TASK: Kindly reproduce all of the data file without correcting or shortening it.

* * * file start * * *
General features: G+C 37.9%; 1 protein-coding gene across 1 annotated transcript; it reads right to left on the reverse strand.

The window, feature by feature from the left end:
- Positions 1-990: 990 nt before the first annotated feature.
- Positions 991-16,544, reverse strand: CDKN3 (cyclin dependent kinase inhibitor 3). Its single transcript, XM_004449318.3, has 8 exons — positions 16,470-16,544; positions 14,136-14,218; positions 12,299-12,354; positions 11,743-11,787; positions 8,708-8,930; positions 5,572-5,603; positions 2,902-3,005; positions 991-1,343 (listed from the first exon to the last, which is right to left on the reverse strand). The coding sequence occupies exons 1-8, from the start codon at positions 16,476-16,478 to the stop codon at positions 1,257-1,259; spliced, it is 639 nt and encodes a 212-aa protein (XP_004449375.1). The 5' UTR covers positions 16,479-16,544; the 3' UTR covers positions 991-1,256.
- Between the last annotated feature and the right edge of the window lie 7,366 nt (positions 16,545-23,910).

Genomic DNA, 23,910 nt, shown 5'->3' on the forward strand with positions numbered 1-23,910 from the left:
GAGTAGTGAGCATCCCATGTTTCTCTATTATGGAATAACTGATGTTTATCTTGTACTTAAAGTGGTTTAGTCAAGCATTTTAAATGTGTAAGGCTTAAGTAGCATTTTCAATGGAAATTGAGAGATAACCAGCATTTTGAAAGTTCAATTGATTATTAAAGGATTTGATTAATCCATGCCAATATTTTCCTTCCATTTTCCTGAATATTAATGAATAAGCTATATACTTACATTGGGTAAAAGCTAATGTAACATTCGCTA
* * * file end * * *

General features: G+C 37.9%; 1 protein-coding gene across 1 annotated transcript; it reads right to left on the reverse strand.

The window, feature by feature from the left end:
- Positions 1-990: 990 nt before the first annotated feature.
- Positions 991-16,544, reverse strand: CDKN3 (cyclin dependent kinase inhibitor 3). Its single transcript, XM_004449318.3, has 8 exons — positions 16,470-16,544; positions 14,136-14,218; positions 12,299-12,354; positions 11,743-11,787; positions 8,708-8,930; positions 5,572-5,603; positions 2,902-3,005; positions 991-1,343 (listed from the first exon to the last, which is right to left on the reverse strand). The coding sequence occupies exons 1-8, from the start codon at positions 16,476-16,478 to the stop codon at positions 1,257-1,259; spliced, it is 639 nt and encodes a 212-aa protein (XP_004449375.1). The 5' UTR covers positions 16,479-16,544; the 3' UTR covers positions 991-1,256.
- Between the last annotated feature and the right edge of the window lie 7,366 nt (positions 16,545-23,910).

Genomic DNA, 23,910 nt, shown 5'->3' on the forward strand with positions numbered 1-23,910 from the left:
GAGTAGTGAGCATCCCATGTTTCTCTATTATGGAATAACTGATGTTTATCTTGTACTTAAAGTGGTTTAGTCAAGCATTTTAAATGTGTAAGGCTTAAGTAGCATTTTCAATGGAAATTGAGAGATAACCAGCATTTTGAAAGTTCAATTGATTATTAAAGGATTTGATTAATCCATGCCAATATTTTCCTTCCATTTTCCTGAATATTAATGAATAAGCTATATACTTACATTGGGTAAAAGCTAATGTAACATTCGCTA